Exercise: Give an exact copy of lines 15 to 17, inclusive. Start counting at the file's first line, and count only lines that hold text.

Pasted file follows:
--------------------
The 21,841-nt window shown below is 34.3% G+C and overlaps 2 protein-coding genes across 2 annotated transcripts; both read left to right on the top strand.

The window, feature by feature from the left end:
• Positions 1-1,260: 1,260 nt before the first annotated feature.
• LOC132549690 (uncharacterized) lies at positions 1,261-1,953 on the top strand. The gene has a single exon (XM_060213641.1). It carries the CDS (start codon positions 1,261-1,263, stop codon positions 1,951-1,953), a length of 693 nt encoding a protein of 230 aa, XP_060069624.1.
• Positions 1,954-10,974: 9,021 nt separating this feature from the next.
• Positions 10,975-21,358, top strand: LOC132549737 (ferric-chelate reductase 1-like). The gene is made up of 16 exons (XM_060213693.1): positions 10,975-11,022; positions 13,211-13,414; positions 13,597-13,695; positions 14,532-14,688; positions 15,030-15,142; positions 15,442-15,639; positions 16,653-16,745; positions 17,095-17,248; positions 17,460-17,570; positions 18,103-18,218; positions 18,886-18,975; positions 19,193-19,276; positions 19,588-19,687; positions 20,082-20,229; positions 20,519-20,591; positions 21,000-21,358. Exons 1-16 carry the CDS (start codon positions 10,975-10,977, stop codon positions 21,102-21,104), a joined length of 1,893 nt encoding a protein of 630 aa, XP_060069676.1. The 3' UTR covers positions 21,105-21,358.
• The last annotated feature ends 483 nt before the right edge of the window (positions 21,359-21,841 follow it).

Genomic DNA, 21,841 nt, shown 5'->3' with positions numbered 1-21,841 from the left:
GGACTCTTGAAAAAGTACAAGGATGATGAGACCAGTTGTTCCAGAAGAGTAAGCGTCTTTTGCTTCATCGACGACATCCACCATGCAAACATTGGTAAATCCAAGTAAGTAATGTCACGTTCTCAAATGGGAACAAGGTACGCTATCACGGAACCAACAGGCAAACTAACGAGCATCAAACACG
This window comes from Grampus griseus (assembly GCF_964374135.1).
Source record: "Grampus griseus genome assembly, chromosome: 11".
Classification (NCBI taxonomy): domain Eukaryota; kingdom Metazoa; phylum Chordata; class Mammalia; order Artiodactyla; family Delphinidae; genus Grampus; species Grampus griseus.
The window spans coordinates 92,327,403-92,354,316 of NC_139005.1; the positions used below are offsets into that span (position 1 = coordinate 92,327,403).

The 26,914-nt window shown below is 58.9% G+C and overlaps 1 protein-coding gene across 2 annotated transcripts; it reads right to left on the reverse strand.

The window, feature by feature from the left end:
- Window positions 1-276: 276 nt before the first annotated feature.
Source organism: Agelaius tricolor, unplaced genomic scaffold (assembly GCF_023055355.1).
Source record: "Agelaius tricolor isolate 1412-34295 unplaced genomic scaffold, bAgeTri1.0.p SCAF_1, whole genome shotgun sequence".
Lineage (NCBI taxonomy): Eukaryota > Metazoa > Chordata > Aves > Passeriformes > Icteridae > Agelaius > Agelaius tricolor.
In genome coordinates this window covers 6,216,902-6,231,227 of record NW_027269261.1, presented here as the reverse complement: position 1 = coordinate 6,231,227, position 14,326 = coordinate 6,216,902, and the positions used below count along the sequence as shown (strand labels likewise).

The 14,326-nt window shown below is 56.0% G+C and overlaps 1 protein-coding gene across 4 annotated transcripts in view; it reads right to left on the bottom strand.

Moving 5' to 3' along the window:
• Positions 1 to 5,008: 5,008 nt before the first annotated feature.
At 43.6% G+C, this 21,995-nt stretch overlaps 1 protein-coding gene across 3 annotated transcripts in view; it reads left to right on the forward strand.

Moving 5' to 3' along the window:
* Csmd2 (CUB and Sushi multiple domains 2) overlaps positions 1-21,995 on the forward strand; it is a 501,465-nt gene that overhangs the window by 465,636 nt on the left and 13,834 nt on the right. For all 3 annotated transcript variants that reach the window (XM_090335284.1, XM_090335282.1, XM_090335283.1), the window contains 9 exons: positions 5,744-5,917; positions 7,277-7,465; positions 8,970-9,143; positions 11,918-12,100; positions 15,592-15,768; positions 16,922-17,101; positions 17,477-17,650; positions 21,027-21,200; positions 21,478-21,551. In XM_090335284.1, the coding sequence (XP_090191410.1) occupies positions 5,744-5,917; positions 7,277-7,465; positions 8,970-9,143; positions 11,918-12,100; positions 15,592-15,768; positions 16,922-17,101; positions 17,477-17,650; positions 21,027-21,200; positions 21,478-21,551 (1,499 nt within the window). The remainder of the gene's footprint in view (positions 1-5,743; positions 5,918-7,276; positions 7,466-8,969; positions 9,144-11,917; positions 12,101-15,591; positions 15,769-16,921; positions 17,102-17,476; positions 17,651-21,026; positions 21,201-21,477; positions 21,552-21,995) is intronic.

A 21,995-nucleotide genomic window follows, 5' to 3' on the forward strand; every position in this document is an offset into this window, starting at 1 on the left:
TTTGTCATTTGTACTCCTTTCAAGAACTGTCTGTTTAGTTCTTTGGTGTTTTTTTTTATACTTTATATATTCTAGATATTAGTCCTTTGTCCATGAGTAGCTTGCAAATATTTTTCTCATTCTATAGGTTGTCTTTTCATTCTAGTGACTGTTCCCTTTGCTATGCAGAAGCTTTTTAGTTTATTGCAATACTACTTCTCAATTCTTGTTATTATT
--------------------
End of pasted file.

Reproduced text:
The window, feature by feature from the left end:
- Window positions 1-276: 276 nt before the first annotated feature.
Source organism: Agelaius tricolor, unplaced genomic scaffold (assembly GCF_023055355.1).